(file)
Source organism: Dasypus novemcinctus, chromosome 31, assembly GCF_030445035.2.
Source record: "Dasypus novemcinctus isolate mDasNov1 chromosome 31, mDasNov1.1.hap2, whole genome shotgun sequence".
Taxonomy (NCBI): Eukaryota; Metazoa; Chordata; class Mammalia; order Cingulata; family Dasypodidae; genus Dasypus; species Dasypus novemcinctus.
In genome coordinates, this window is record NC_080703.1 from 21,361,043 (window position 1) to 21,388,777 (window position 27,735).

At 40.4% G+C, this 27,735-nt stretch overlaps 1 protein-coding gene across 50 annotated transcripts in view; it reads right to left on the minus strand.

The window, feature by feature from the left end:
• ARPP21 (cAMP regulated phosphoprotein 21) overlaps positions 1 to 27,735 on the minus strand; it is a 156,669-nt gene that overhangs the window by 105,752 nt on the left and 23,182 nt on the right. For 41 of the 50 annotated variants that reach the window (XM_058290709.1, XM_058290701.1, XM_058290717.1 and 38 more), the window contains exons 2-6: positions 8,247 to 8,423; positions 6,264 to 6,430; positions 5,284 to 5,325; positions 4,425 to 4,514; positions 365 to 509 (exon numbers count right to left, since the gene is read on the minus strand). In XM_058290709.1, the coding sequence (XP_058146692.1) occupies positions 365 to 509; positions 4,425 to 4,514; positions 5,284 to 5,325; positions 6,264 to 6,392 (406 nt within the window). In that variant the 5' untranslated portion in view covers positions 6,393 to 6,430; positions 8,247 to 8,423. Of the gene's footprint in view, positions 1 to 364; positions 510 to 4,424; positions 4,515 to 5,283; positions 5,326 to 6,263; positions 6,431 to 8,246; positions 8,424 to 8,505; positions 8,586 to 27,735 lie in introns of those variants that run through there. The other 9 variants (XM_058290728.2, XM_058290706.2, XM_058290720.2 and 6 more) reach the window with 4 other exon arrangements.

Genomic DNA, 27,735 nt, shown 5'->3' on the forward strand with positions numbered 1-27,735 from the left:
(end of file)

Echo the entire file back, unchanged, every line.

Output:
Source organism: Dasypus novemcinctus, chromosome 31, assembly GCF_030445035.2.
Source record: "Dasypus novemcinctus isolate mDasNov1 chromosome 31, mDasNov1.1.hap2, whole genome shotgun sequence".
Taxonomy (NCBI): Eukaryota; Metazoa; Chordata; class Mammalia; order Cingulata; family Dasypodidae; genus Dasypus; species Dasypus novemcinctus.
In genome coordinates, this window is record NC_080703.1 from 21,361,043 (window position 1) to 21,388,777 (window position 27,735).

At 40.4% G+C, this 27,735-nt stretch overlaps 1 protein-coding gene across 50 annotated transcripts in view; it reads right to left on the minus strand.

The window, feature by feature from the left end:
• ARPP21 (cAMP regulated phosphoprotein 21) overlaps positions 1 to 27,735 on the minus strand; it is a 156,669-nt gene that overhangs the window by 105,752 nt on the left and 23,182 nt on the right. For 41 of the 50 annotated variants that reach the window (XM_058290709.1, XM_058290701.1, XM_058290717.1 and 38 more), the window contains exons 2-6: positions 8,247 to 8,423; positions 6,264 to 6,430; positions 5,284 to 5,325; positions 4,425 to 4,514; positions 365 to 509 (exon numbers count right to left, since the gene is read on the minus strand). In XM_058290709.1, the coding sequence (XP_058146692.1) occupies positions 365 to 509; positions 4,425 to 4,514; positions 5,284 to 5,325; positions 6,264 to 6,392 (406 nt within the window). In that variant the 5' untranslated portion in view covers positions 6,393 to 6,430; positions 8,247 to 8,423. Of the gene's footprint in view, positions 1 to 364; positions 510 to 4,424; positions 4,515 to 5,283; positions 5,326 to 6,263; positions 6,431 to 8,246; positions 8,424 to 8,505; positions 8,586 to 27,735 lie in introns of those variants that run through there. The other 9 variants (XM_058290728.2, XM_058290706.2, XM_058290720.2 and 6 more) reach the window with 4 other exon arrangements.

Genomic DNA, 27,735 nt, shown 5'->3' on the forward strand with positions numbered 1-27,735 from the left: